The secretion of hypothalamic, pituitary, and target tissue hormones is under tight regulatory control by a series of feedback and feed- forward loops. This complexity can be demonstrated using the growth hormone (GH) regulatory system as an example. The stimulatory substance growth hormone releasing hormone (GHRH) and the inhibitory substance somatostatin (SS) both products of the hypothalamus, control pituitary GH secretion. Somatostatin is also called growth hormone-inhibiting hormone (GHIH). Under the influence of GHRH, growth hormone is released into the systemic circulation, causing the target tissue to secrete insulin-like growth factor-1, IGF-1. Growth hormone also has other more direct metabolic effects; it is both hyperglycemic and lipolytic. The principal source of systemic IGF-1 is the liver, although most other tissues secrete and contribute to systemic IGF-1. Liver IGF-1 is considered to be the principal regulator of tissue growth. In particular, the IGF-1 secreted by the liver is believed to synchronize growth throughout the body, resulting in a homeostatic balance of tissue size and mass. IGF-1 secreted by peripheral tissues is generally considered to be autocrine or paracrine in its biological action.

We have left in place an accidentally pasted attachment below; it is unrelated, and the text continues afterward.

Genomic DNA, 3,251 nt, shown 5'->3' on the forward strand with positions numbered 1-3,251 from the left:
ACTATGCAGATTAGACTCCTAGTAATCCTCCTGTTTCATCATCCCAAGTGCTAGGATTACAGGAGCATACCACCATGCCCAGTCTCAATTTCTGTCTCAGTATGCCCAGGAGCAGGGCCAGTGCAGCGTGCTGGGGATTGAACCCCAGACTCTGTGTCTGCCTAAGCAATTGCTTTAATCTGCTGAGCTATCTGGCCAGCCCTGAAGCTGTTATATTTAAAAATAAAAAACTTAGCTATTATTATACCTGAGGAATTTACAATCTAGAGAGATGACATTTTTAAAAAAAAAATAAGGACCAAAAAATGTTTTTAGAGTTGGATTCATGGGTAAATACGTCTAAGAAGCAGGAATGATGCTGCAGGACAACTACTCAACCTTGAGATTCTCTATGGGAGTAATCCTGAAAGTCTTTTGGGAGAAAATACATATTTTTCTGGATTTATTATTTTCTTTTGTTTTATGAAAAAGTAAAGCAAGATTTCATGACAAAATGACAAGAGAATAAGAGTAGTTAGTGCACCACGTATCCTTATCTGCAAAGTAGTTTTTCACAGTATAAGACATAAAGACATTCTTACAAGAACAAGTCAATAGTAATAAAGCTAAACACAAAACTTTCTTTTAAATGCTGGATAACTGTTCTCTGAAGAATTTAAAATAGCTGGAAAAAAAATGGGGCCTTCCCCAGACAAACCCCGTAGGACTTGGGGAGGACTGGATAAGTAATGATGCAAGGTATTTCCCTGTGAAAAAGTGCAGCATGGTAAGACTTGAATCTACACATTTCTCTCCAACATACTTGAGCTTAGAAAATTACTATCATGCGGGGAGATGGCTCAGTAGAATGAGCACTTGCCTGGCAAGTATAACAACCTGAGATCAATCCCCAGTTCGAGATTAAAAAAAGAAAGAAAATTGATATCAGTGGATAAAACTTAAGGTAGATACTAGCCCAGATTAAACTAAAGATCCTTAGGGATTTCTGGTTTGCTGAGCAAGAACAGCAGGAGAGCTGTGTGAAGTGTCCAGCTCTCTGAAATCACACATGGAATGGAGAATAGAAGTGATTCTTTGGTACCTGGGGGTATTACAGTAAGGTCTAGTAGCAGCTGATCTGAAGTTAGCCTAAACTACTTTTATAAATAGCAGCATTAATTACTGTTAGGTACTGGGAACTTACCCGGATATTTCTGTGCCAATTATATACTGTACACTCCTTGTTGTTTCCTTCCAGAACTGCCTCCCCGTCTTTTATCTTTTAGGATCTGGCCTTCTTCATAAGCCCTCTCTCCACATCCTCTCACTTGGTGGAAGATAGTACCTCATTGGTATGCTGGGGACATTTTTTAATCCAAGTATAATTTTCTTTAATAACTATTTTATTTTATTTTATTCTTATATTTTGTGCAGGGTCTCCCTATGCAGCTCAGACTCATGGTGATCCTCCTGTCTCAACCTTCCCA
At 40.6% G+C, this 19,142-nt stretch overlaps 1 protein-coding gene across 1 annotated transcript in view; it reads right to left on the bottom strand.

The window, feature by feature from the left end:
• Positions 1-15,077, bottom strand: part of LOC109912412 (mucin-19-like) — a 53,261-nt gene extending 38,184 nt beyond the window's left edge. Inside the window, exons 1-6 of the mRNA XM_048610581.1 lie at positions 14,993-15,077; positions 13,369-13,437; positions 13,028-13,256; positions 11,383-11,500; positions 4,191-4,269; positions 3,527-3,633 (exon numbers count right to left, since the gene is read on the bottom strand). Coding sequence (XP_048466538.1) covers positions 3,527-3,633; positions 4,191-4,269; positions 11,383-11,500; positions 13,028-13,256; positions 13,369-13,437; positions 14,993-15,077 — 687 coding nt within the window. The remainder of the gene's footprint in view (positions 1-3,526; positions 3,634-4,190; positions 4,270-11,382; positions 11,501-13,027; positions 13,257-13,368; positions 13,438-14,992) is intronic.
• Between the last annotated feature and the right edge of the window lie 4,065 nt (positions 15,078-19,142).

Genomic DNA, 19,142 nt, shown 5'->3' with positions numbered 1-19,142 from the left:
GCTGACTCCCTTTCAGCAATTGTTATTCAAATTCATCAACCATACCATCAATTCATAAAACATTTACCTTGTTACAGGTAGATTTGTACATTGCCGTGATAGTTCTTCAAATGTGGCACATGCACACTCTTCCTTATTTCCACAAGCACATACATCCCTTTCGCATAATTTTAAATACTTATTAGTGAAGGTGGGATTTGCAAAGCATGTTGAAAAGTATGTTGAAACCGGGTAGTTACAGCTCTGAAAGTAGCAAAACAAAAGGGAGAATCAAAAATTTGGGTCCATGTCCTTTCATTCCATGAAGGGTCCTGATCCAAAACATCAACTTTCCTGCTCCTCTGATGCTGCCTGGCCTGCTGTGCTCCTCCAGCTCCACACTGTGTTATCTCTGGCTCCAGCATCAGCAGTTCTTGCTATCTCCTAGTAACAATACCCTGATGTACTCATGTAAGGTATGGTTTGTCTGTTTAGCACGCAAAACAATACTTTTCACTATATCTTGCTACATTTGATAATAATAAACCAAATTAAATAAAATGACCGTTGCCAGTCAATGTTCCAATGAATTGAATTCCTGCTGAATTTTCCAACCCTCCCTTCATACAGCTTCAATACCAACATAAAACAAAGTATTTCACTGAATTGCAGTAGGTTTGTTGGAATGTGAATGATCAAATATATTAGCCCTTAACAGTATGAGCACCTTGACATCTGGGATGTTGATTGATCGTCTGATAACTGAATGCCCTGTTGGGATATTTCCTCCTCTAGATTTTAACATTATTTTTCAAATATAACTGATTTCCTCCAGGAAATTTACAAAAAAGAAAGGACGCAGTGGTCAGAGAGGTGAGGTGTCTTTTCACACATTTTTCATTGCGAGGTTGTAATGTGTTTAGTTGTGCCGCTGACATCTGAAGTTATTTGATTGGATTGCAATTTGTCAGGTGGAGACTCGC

Parathyroid hormone (PTH) is essential for the maintenance of calcium homeostasis through, in part, its actions to regulate bone remodeling. While PTH stimulates both bone formation and bone resorption, the duration and periodicity of exposure to PTH governs the net effect on bone mass, that is whether it is catabolic or anabolic. PTH receptor signaling in osteoblasts and osteocytes can increase the RANKL/OPG ratio, increasing both osteoclast recruitment and osteoclast activity, and thereby stimulating bone resorption. In contrast, PTH-induced bone formation is explained, at least in part, by its ability to downregulate SOST/sclerostin expression in osteocytes, permitting the anabolic Wnt signaling pathway to proceed. The two modes of administration of PTH, that is, continuous vs. intermittent, can regulate, in bone cells, different sets of genes; alternatively, the same sets of genes exposed to PTH in sustained vs. transient way, will favor bone resorption or bone formation, respectively. This article reviews the effects of PTH on bone cells that lead to these dual catabolic and anabolic actions on the skeleton.
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